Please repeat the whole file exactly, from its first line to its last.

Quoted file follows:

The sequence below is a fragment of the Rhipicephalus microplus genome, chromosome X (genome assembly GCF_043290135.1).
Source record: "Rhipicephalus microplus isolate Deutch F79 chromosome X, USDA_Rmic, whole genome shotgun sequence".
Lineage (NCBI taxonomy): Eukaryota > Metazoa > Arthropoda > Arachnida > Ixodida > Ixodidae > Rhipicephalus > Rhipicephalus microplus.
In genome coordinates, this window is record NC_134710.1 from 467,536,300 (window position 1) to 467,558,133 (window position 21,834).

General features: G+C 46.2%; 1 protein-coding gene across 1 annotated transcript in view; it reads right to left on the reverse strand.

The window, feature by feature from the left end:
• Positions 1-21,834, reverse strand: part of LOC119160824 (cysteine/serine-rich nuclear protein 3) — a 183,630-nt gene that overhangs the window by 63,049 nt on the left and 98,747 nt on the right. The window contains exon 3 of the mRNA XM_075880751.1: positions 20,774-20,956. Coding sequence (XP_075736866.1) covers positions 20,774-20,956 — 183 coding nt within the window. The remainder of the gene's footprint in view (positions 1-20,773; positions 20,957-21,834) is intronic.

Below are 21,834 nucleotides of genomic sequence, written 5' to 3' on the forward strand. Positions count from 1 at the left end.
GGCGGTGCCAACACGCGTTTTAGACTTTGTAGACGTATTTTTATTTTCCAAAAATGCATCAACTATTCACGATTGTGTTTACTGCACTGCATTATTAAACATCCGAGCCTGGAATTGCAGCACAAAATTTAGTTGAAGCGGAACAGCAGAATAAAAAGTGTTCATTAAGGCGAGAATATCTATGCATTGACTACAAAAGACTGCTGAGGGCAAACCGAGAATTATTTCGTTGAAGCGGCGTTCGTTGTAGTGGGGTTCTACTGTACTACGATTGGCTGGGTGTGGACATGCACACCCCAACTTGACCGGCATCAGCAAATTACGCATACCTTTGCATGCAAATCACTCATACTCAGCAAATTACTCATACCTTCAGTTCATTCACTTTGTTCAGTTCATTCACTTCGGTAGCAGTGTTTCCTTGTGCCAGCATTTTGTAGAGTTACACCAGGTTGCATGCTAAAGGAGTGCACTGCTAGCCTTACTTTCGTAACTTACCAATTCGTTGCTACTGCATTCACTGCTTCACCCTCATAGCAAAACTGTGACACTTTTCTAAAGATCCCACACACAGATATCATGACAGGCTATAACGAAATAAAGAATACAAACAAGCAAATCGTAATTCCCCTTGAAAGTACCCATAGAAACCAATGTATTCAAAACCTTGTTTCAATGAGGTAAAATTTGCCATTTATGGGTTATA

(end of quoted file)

The sequence below is a fragment of the Rhipicephalus microplus genome, chromosome X (genome assembly GCF_043290135.1).
Source record: "Rhipicephalus microplus isolate Deutch F79 chromosome X, USDA_Rmic, whole genome shotgun sequence".
Lineage (NCBI taxonomy): Eukaryota > Metazoa > Arthropoda > Arachnida > Ixodida > Ixodidae > Rhipicephalus > Rhipicephalus microplus.
In genome coordinates, this window is record NC_134710.1 from 467,536,300 (window position 1) to 467,558,133 (window position 21,834).

General features: G+C 46.2%; 1 protein-coding gene across 1 annotated transcript in view; it reads right to left on the reverse strand.

The window, feature by feature from the left end:
• Positions 1-21,834, reverse strand: part of LOC119160824 (cysteine/serine-rich nuclear protein 3) — a 183,630-nt gene that overhangs the window by 63,049 nt on the left and 98,747 nt on the right. The window contains exon 3 of the mRNA XM_075880751.1: positions 20,774-20,956. Coding sequence (XP_075736866.1) covers positions 20,774-20,956 — 183 coding nt within the window. The remainder of the gene's footprint in view (positions 1-20,773; positions 20,957-21,834) is intronic.

Below are 21,834 nucleotides of genomic sequence, written 5' to 3' on the forward strand. Positions count from 1 at the left end.
GGCGGTGCCAACACGCGTTTTAGACTTTGTAGACGTATTTTTATTTTCCAAAAATGCATCAACTATTCACGATTGTGTTTACTGCACTGCATTATTAAACATCCGAGCCTGGAATTGCAGCACAAAATTTAGTTGAAGCGGAACAGCAGAATAAAAAGTGTTCATTAAGGCGAGAATATCTATGCATTGACTACAAAAGACTGCTGAGGGCAAACCGAGAATTATTTCGTTGAAGCGGCGTTCGTTGTAGTGGGGTTCTACTGTACTACGATTGGCTGGGTGTGGACATGCACACCCCAACTTGACCGGCATCAGCAAATTACGCATACCTTTGCATGCAAATCACTCATACTCAGCAAATTACTCATACCTTCAGTTCATTCACTTTGTTCAGTTCATTCACTTCGGTAGCAGTGTTTCCTTGTGCCAGCATTTTGTAGAGTTACACCAGGTTGCATGCTAAAGGAGTGCACTGCTAGCCTTACTTTCGTAACTTACCAATTCGTTGCTACTGCATTCACTGCTTCACCCTCATAGCAAAACTGTGACACTTTTCTAAAGATCCCACACACAGATATCATGACAGGCTATAACGAAATAAAGAATACAAACAAGCAAATCGTAATTCCCCTTGAAAGTACCCATAGAAACCAATGTATTCAAAACCTTGTTTCAATGAGGTAAAATTTGCCATTTATGGGTTATA